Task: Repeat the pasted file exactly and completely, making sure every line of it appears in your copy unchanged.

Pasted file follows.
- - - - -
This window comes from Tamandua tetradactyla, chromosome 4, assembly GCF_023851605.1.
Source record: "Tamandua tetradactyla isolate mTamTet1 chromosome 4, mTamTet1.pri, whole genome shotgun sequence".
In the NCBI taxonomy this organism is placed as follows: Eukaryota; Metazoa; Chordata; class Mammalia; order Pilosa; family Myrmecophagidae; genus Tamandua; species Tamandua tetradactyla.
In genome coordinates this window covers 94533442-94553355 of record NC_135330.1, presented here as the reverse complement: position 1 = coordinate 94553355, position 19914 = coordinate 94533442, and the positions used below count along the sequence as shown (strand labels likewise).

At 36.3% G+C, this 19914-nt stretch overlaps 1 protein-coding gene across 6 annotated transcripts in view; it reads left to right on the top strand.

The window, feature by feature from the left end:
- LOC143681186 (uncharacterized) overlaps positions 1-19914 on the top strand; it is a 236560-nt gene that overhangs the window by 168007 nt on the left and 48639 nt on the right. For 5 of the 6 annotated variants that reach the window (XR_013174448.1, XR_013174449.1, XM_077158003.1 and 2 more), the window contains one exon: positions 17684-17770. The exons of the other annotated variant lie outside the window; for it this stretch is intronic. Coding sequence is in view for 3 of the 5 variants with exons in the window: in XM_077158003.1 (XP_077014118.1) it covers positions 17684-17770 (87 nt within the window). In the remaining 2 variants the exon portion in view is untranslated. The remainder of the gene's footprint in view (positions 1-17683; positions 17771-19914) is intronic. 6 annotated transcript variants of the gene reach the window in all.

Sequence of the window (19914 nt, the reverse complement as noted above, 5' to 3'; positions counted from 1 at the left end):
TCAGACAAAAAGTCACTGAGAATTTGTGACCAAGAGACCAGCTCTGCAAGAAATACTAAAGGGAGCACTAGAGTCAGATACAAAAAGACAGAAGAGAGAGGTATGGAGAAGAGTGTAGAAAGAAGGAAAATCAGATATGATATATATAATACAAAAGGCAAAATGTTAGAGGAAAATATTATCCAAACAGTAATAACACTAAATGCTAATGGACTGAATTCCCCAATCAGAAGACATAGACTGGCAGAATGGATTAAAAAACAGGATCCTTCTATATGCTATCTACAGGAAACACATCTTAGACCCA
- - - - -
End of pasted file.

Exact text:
This window comes from Tamandua tetradactyla, chromosome 4, assembly GCF_023851605.1.
Source record: "Tamandua tetradactyla isolate mTamTet1 chromosome 4, mTamTet1.pri, whole genome shotgun sequence".
In the NCBI taxonomy this organism is placed as follows: Eukaryota; Metazoa; Chordata; class Mammalia; order Pilosa; family Myrmecophagidae; genus Tamandua; species Tamandua tetradactyla.
In genome coordinates this window covers 94533442-94553355 of record NC_135330.1, presented here as the reverse complement: position 1 = coordinate 94553355, position 19914 = coordinate 94533442, and the positions used below count along the sequence as shown (strand labels likewise).

At 36.3% G+C, this 19914-nt stretch overlaps 1 protein-coding gene across 6 annotated transcripts in view; it reads left to right on the top strand.

The window, feature by feature from the left end:
- LOC143681186 (uncharacterized) overlaps positions 1-19914 on the top strand; it is a 236560-nt gene that overhangs the window by 168007 nt on the left and 48639 nt on the right. For 5 of the 6 annotated variants that reach the window (XR_013174448.1, XR_013174449.1, XM_077158003.1 and 2 more), the window contains one exon: positions 17684-17770. The exons of the other annotated variant lie outside the window; for it this stretch is intronic. Coding sequence is in view for 3 of the 5 variants with exons in the window: in XM_077158003.1 (XP_077014118.1) it covers positions 17684-17770 (87 nt within the window). In the remaining 2 variants the exon portion in view is untranslated. The remainder of the gene's footprint in view (positions 1-17683; positions 17771-19914) is intronic. 6 annotated transcript variants of the gene reach the window in all.

Sequence of the window (19914 nt, the reverse complement as noted above, 5' to 3'; positions counted from 1 at the left end):
TCAGACAAAAAGTCACTGAGAATTTGTGACCAAGAGACCAGCTCTGCAAGAAATACTAAAGGGAGCACTAGAGTCAGATACAAAAAGACAGAAGAGAGAGGTATGGAGAAGAGTGTAGAAAGAAGGAAAATCAGATATGATATATATAATACAAAAGGCAAAATGTTAGAGGAAAATATTATCCAAACAGTAATAACACTAAATGCTAATGGACTGAATTCCCCAATCAGAAGACATAGACTGGCAGAATGGATTAAAAAACAGGATCCTTCTATATGCTATCTACAGGAAACACATCTTAGACCCA